Tax proceedings can cover a wide variety of issues, including a disagreement with the tax authorities regarding the qualification of a certain item for tax purposes or its correct disclosure in a tax return, a tax assessment you disagree with or tax assessments that include penalties. In general, such issues lead to objection proceedings and possibly appeal proceedings (Sections 7:1 and 8:1, General Administrative Law Act).
The first contact with the tax authorities regarding an issue in fact marks the start of proceedings. The course of those proceedings will differ on a case by case basis. Potentially, you may be facing negotiations, an information decision (Section 52a, General State Taxes Act (AWR)), inspection of the file (Sections 7:4 and 8:29, General Administrative Law Act (Awb)), the allocation of the burden of proof, but also the reversal and increase of the burden of proof (Sections 27e and 52a, General State Taxes Act), hearings of witnesses (Section 8:60, General Administrative Law Act), time limits (Section 6:7 in conjunction with Section 6:8, General Administrative Law Act, and Section 26c, General State Taxes Act) or the position to be taken.
Litigation is like a game of chess. We have the requisite knowledge and experience to appraise your risks and likelihood of success, and to determine the strategy in tandem with you, aiming to represent your interests in the best possible way during the proceedings. Where needed, we’ll take litigation to the cutting edge, whether it be in writing or in court.
However, in our view, a – threatening – conflict situation does not have to end in litigation. Litigation is not a goal in itself. We never cease to focus on your interests and the best possible result for you, which may well be a solution reached out of court, for instance in the form of a settlement or tax ruling. In other words, the attorneys of Hertoghs are also excellent negotiators, with the requisite experience gained with the settlement of disputes on the basis of tax mediation.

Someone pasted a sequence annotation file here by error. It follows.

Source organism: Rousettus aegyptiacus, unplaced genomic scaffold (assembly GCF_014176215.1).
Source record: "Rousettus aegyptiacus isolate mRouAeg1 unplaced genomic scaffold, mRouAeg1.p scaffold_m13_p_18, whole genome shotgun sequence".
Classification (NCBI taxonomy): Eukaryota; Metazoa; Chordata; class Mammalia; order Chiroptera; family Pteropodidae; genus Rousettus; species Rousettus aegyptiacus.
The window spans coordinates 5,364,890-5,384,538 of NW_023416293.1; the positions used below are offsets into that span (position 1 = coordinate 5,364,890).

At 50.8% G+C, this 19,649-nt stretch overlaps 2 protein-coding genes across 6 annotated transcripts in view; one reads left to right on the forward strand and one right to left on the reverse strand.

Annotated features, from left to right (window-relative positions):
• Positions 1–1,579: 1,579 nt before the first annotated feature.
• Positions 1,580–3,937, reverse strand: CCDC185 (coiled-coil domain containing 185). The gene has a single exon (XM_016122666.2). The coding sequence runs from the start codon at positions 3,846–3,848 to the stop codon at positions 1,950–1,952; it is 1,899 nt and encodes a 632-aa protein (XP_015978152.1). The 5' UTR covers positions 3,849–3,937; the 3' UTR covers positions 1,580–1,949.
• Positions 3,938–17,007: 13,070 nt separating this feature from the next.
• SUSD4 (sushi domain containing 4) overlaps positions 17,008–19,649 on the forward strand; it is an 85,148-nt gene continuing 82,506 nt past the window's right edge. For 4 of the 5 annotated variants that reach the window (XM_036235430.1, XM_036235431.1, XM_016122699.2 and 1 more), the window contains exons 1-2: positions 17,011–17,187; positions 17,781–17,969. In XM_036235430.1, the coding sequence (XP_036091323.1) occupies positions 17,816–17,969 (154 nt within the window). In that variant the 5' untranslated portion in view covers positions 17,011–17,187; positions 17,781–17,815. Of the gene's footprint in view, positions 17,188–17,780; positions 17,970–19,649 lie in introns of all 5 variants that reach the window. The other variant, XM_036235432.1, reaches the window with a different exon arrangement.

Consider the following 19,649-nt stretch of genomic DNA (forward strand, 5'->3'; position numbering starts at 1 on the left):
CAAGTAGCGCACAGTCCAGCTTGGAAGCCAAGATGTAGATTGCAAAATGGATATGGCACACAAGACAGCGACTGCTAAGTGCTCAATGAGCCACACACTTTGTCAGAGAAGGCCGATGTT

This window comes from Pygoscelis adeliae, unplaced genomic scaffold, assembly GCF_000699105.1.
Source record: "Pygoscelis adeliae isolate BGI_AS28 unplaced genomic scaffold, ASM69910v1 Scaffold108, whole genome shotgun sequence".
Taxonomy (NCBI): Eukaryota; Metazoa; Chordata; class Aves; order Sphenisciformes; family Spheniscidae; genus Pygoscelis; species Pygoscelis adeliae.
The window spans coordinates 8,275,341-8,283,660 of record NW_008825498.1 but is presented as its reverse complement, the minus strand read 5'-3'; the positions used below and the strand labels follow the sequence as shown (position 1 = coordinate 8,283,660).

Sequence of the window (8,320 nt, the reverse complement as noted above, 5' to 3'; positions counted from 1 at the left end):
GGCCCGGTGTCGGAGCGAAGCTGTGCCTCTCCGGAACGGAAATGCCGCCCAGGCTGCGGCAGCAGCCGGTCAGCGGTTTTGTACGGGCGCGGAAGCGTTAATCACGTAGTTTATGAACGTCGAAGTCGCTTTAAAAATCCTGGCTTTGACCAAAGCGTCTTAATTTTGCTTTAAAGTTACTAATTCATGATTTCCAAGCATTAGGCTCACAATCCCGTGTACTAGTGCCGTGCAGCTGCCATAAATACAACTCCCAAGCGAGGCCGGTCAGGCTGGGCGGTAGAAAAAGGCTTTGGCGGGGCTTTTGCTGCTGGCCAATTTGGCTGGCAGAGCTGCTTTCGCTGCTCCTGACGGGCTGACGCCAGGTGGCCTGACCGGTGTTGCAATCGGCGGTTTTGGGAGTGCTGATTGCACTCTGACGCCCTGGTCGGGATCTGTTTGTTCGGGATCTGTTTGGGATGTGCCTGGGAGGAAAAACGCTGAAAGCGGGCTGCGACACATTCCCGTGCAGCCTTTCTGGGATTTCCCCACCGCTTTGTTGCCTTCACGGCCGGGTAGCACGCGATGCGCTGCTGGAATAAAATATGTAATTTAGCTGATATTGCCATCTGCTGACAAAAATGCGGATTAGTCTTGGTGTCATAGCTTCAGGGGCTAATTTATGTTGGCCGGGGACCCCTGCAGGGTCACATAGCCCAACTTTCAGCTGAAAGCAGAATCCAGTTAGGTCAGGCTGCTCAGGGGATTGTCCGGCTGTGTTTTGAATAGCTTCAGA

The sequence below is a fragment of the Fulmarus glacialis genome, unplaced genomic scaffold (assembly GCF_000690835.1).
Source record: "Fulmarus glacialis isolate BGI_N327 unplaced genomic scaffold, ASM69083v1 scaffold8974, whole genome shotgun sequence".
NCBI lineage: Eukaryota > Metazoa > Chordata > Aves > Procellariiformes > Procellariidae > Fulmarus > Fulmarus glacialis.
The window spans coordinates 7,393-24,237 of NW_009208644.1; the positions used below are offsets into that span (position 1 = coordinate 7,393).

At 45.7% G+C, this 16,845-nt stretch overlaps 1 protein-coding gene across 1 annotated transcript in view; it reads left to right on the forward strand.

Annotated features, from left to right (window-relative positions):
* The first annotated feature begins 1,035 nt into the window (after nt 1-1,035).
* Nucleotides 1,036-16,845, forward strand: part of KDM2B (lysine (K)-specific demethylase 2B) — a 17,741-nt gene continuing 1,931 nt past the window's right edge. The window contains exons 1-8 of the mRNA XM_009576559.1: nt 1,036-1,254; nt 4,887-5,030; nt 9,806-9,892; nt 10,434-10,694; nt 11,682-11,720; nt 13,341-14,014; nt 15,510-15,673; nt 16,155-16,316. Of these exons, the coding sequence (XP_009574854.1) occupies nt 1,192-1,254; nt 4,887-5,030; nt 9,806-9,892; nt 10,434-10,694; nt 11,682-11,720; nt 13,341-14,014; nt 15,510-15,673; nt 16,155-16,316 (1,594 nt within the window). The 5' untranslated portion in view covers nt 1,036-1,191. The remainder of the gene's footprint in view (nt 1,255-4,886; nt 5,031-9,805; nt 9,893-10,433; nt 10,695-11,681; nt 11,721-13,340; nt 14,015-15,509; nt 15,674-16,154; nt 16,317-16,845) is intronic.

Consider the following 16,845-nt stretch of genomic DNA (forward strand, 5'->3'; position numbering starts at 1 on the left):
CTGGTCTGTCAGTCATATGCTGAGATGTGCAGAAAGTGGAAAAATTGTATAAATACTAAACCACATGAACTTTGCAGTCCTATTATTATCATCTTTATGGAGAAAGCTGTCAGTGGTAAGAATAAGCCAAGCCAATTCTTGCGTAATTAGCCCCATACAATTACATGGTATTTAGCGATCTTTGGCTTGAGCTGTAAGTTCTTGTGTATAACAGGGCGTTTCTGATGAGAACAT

Tax mediation is an alternative and broader form of dispute resolution. Not only does it devote attention to the dispute itself, but also to how the dispute and the ensuing communication (or miscommunication) and emotions arose. This is effective not only to reach a solution for your dispute, but it’ll also be of benefit to your future relationship with the tax authorities.
Mediation is a suitable method only if the dispute involves more than purely a question of law. It’s commonly used to break a deadlock, such as when communications or negotiations have come to a halt and legal proceedings are not in your best interest. Principal questions and purely legal issues, as well as criminal-law issues, are not suitable to be resolved by mediation.
Mediation can be used at different stages of dispute proceedings. When proceedings have not yet been filed, the tax authorities will set up the mediation, on the condition that both parties are willing to cooperate. But even if proceedings have already been filed, mediation can still take place on the basis of reference by the judge. Our attorneys will be happy to assist you in this respect as party counsellor.
In a nutshell
Litigation no goal in itself
Possible at different stages
Alternative form of dispute resolution